When we looked around the main bar I was observing the seating and came across the simple colours. I wanted to see how the colours on the stool would work with her outfit and lighting too. You have to be careful not to include too much in the picture as it could detract from Jasmin.
Hannah Lucy Brennan
Although Hannah is a photographer she is also known for modelling too, so when I noticed the outfit I place her on another different setting.
I wanted to use the colours on the wall to contrast against her dress and think it worked really well. Although there was natural light it wasn’t quite enough to use (so added a little flash).
Shooting on film
I also love to shoot on film too and with my portraiture steadily improving, its an important part of my workflow. Like most modern photographers I have tended to meter on my digital camera and used this as a guide. One thing I have learned is film loves light and works better with more. Some films like Ektar demand it too, to get that saturation you want.
Emily changed into another secretary style persona we had discussed and I was blown away with the results.
For me, the film helps me slow down, concentrate on the look, the composition and the model. As far as lighting is concerned we didn’t have time to mess around metering for every shot. Instead, I used common sense and just kept the lights at the same distance when Emily moved around.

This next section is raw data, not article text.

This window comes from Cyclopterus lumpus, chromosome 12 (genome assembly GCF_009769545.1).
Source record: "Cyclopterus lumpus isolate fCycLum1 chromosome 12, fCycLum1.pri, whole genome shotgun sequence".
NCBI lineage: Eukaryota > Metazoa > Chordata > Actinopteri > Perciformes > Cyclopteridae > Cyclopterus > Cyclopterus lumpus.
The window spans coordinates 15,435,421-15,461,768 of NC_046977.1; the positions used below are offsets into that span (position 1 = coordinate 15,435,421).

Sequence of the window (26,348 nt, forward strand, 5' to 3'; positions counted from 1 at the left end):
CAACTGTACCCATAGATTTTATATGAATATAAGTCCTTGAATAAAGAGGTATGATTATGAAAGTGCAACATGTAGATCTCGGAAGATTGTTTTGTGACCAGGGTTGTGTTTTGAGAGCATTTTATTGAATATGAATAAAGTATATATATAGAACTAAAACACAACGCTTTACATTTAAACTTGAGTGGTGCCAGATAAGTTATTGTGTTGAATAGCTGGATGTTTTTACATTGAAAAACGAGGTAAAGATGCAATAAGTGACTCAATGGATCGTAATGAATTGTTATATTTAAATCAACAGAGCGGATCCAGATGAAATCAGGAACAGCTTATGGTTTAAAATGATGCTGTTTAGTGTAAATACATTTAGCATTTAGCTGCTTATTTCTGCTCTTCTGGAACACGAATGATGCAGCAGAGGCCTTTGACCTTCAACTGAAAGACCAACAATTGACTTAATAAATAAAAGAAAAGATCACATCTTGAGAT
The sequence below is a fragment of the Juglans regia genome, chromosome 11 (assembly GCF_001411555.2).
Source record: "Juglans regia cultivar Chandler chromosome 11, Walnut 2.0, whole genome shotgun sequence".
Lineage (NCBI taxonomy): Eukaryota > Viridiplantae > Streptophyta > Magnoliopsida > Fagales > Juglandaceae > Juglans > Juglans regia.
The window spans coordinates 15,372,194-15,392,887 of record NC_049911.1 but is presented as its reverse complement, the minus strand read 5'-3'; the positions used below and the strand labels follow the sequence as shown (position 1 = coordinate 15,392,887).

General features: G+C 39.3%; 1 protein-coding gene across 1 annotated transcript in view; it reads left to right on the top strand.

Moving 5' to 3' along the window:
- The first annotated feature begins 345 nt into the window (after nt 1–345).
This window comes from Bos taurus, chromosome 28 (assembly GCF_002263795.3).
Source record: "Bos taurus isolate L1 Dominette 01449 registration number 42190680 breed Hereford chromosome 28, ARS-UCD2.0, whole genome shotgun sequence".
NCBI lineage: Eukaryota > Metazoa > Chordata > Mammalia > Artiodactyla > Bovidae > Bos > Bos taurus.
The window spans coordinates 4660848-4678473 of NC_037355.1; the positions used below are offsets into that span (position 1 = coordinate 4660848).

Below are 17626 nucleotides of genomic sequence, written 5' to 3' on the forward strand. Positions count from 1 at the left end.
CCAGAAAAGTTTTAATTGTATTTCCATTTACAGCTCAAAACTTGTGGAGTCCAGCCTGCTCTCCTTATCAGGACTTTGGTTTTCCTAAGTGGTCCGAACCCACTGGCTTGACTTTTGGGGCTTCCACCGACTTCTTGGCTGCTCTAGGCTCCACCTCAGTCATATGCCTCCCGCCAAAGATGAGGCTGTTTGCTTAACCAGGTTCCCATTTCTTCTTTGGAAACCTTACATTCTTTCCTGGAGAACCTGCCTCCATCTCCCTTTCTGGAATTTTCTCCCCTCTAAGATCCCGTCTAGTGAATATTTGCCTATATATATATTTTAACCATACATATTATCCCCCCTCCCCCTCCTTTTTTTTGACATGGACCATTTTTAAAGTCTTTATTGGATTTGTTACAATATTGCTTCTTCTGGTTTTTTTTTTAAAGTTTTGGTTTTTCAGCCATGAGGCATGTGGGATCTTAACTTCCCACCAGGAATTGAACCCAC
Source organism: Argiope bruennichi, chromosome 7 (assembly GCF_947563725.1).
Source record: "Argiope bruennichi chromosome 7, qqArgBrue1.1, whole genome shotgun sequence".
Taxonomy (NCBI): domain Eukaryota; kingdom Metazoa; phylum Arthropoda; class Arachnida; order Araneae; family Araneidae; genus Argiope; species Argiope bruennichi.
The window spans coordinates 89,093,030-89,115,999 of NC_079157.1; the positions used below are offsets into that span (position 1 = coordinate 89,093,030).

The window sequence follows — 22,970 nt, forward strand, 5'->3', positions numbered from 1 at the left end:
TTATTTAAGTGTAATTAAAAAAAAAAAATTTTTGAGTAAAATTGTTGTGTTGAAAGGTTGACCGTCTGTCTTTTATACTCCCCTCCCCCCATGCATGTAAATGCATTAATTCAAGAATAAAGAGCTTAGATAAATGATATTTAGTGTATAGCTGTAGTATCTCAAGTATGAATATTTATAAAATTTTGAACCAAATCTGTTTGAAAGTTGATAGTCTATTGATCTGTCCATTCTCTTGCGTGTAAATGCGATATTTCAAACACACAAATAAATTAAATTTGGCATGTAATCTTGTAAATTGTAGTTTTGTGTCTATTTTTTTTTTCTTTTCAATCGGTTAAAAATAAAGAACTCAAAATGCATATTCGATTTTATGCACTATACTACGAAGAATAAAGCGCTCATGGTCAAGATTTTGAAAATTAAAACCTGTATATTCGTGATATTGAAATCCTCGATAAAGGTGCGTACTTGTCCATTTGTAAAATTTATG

The after shoot
We quickly ran out of time and everyone enjoyed themselves so much they wanted to carry on. So we arranged to try the train station and a few other areas in Sleaford and see what we could do.
I tried a few different looks, but the sun was harsh (midday) so did what I could. My digital batteries had died by now so had to carry on with film only, so switched to Portra 160.
I can’t tell you how great this family of friends are, it’s simply amazing. We have such fun during these shoots and can’t wait for the next one. It’s always tough as we talk online so much to each other, but we all have jobs and families. I suppose it’s a great escape for most of us and why we enjoy it so much.
Here are a few behind the scenes shots from the day, that’s Shaun Johnson on the left and centre. The shot on the right is outside El Toro from my mobile phone so excuse the poor quality. You can see photographers David Hornsby (top left) & Jay Clarke (centre).
The boring bit
All the digital shots were taken on Nikon d200, 28-70mm lens. I used the same Yongnuo flash, Newer triggers + £3 umbrella on both cameras. All film shots were on my Bronica ETRS with 150mm f3.5 lens featuring Kodak Portra 160 + 400 film. Always thankful for Kodak’s contribution.
All images were edited using open source software (Lightzone).
Thanks to Dave at Filmdev as always for developing and scanning my film, always does a superb job.
Keep shooting and see you all soon.
My Instagram – https://www.instagram.com/phlogger_photos/
David Hornsby – https://www.instagram.com/davemhornsby/
Jay Clarke – https://www.instagram.com/jpcphotography1/
Shaun Johnson – https://www.instagram.com/shaun.johnson.710/
- Stu Mckenzie – army, photography +reindeers
- Interview with award winning photographer Gulnara Samoilova
- The Sleaford shoot
- Interview with Sheila Pree Bright – photographic artist
- Interview with fine art photographer Joel Tjintjelaar